Whistleblower to State Auditor: UW workers falsified overtime

Whistleblower to State Auditor: UW workers falsified overtime
SEATTLE -- It's been nearly a year since state auditors began asking questions about possible padded overtime and made-up hours by workers at the University of Washington's fire alarm system maintenance division.

Those paychecks pushed some salaries in the Signal Systems department over $100,000, which is higher than some tenured professors at the Pac-12 school. One worker made more than $40,000 in overtime in back-to-back years.

The allegations first surfaced because a worker inside the department had enough of what he called "a lack of accountability."

"These people are manipulating the system," said fire technician Don Stephens.

Signal Systems works to repair and maintain fire alarms and systems across the 500 buildings on campus. With recent budget cuts and more construction, overtime can be common.

"Sometimes there is no other option. You have to do it," Stephens said.

The Problem Solvers filed a Freedom of Information Act Request to obtain dozens of the department's pay records for the last three fiscal years to see if Stephens allegations of high overtime panned out.

Two workers racked up more than $200,000 combined in just overtime during that time period.

UW records show that Stanley Ross made $65,655 in 2010 base pay, but he made an additional $33,978 in overtime. In that same year, Don Hulse made $65,668 in base pay, but took home $43,137 in overtime for a total of $108,793. In 2011, it was $41,209 in overtime.

For perspective, estimates put the 2010 overtime numbers at upwards of 800 hours. Put another way, that's 100 days of overtime. No one else in the department even came close to that much overtime.

Ross accounted for 29 percent of the total overtime for the entire department in 2010. Hulse was given 36 percent. The other nine hourly employees didn't make that much combined.

Stephens said the dollar figures are not the only problem. He told the State Auditor's Office the men didn't work all of those hours. Instead, he said he saw some of them watch movies and surf the web on state time. Stephens also pored through the records himself and discovered the math didn't add up.

"Made up hours. Hours booked to jobs that that person wasn't on," he said.

Stephens also told auditors one of the two men allegedly took overtime just to help a co-worker figure out a time sheet. He said internal records show that should not have happened.

"Three hours for maybe two minutes worth of explanation," he said.

After getting little traction when raising the issue, Stephens went to the state to blow the whistle. He could get few answers from his manager, Rick Benefiel. Benefiel told the Problem Solvers over email that everything was fine and there was nothing to discuss. It became a different story in person, when he said "budget crunches" and hiring freezes can contribute to perceived excessive overtime.

He said they are trying to fix it.

"It is excessive right now. It's not overly excessive. But it is necessary. Otherwise we can't occupy our buildings," Benefiel said.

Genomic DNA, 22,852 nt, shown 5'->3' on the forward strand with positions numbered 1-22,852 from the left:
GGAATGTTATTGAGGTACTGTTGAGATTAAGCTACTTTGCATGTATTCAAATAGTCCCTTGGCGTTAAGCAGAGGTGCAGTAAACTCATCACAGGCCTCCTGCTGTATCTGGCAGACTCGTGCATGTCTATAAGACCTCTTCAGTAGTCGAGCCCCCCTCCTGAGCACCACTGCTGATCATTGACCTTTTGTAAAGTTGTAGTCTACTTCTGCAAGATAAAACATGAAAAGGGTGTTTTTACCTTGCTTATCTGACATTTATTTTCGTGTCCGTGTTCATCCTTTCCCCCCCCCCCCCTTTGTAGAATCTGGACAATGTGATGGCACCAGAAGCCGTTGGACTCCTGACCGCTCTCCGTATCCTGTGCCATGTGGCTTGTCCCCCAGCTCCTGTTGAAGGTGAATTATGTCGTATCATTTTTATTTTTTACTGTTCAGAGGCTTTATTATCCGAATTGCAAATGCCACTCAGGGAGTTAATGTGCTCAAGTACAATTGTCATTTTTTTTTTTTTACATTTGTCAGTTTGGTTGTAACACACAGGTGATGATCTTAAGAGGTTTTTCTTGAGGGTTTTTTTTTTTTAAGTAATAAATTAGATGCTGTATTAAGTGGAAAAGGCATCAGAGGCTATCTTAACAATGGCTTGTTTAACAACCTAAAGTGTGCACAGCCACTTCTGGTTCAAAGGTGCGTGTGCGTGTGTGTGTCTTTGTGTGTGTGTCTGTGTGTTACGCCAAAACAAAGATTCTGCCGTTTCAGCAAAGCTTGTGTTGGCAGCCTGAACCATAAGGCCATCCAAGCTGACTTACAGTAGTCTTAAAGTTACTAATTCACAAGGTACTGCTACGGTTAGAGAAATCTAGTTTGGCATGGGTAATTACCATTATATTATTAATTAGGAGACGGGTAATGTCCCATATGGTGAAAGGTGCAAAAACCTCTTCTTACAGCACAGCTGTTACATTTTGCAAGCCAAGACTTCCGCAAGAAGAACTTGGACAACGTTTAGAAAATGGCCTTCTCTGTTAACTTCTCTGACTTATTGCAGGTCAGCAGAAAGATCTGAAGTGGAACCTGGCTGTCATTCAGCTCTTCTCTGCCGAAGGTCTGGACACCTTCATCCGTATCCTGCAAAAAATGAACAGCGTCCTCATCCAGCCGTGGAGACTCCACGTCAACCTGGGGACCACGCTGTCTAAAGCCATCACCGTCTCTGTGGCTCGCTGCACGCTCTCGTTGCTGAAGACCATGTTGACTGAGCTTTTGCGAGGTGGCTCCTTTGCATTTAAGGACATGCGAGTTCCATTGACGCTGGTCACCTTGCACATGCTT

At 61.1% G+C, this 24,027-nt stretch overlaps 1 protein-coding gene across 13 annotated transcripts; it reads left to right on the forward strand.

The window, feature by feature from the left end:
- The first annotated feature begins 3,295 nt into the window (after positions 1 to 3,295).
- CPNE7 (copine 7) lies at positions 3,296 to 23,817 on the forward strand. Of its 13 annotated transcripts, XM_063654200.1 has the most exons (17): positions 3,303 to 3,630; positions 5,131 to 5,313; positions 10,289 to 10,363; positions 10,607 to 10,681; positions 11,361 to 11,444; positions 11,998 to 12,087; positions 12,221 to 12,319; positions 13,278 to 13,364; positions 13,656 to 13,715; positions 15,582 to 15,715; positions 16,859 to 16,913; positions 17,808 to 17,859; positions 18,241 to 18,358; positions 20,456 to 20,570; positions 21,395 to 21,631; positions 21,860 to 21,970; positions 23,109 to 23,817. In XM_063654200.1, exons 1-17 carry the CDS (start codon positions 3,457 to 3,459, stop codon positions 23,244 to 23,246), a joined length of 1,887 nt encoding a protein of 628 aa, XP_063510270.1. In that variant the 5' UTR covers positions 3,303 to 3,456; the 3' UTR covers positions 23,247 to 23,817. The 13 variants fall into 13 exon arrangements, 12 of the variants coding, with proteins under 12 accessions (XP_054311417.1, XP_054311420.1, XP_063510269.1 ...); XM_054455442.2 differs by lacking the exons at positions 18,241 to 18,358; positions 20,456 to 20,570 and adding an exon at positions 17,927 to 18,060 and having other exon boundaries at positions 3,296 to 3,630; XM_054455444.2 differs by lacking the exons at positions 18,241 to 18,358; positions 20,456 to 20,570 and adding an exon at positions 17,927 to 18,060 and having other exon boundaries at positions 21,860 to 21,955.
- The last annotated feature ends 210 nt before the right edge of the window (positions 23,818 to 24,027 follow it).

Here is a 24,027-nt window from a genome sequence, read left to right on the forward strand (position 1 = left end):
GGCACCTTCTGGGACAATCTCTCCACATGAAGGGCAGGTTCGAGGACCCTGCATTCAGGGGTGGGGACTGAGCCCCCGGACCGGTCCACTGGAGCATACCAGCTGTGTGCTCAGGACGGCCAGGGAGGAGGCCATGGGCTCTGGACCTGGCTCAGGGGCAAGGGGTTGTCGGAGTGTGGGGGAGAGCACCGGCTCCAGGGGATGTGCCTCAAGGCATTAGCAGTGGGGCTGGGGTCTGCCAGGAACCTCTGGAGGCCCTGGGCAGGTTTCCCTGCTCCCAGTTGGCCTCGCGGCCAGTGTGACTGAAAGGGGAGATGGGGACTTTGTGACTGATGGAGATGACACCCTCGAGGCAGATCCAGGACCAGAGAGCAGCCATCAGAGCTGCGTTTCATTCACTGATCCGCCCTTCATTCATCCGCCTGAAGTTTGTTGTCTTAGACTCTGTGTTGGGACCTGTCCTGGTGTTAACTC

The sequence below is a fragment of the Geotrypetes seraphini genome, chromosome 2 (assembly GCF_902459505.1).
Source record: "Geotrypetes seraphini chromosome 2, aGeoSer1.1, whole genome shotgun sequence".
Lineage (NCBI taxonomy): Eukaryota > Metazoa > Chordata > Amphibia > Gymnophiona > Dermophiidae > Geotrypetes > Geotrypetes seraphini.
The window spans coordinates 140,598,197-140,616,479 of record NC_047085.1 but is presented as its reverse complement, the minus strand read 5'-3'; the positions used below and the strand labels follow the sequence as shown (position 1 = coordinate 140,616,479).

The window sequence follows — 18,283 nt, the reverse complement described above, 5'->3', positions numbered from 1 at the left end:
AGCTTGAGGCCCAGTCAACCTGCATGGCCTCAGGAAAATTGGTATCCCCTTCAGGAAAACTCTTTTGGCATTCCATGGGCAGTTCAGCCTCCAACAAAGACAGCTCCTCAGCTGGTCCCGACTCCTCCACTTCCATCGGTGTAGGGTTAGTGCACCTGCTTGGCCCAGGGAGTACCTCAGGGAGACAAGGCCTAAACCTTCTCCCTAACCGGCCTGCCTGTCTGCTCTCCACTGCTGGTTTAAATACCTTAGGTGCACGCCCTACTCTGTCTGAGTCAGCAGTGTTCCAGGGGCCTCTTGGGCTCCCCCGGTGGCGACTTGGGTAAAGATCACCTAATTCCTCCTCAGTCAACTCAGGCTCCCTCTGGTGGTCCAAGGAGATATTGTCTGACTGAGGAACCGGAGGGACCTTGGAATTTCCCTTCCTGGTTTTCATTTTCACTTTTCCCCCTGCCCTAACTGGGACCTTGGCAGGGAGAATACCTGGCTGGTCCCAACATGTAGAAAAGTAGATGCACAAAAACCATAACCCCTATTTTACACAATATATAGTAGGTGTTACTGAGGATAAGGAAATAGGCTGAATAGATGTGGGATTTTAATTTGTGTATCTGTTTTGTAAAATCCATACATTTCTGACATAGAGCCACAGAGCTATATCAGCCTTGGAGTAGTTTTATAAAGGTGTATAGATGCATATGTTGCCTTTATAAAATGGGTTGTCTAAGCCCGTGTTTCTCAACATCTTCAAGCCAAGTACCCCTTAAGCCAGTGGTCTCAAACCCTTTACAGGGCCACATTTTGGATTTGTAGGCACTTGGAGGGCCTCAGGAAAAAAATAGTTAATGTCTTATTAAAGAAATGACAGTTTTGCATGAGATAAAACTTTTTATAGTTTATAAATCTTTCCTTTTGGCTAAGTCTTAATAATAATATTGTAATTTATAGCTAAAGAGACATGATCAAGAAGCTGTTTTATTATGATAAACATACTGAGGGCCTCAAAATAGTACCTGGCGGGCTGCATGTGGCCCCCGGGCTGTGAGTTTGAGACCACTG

Benefiel approves the overtime requests and admits he knew about the escalating numbers, but claims he actually saved taxpayers money. He said it was similar to staffing systems in place at companies like Boeing.

"It's more cost effective to work overtime than it is to hire more staff," he said.

Those calculations may not prove correct. For about the same amount of money spent on overtime in 2010, Benefiel could possibly have hired one full time and one part time worker.

He also doubts Stephens' allegations of overtime abuses and says the men's work was by the book. He also does not worry about the state audit.

"We haven't got the final report yet, but we've been assured we have done nothing wrong and that no one's doing anything wrong," Benefiel said.

It is unclear why Benefiel is so confident. The Problem Solvers have contacted the state auditor's office repeatedly and have been told the audit isn't complete -- even though the investigation has lasted nearly a year.

A thin paper trail may be to blame for the delay.

Before February of this year, the department used paper slips instead of a new computerized tracking system. The old system required little explanation for overtime. It was the honor system.

Benefiel said he believes his men.

"I'm not there all the time. We have to have some trust in these folks when they do certain work," he said.

The Problem Solvers tried speaking with the two men who were given the most overtime. Ross was not in the office and Hulse had no comment.

University of Washington administrators say they cannot comment until the State Auditor's Office releases the report. The internal audit department only assisted state auditors in the investigation. The state says the report should be public in another two weeks.

Stephens knows he may have trouble in the office after coming forward to the state and to share his story with us. He said he is willing to fight for taxpayers and his fellow workers.

"We want to do our job the best that we possibility can and keep costs down," he said.

All UW salaries are available online.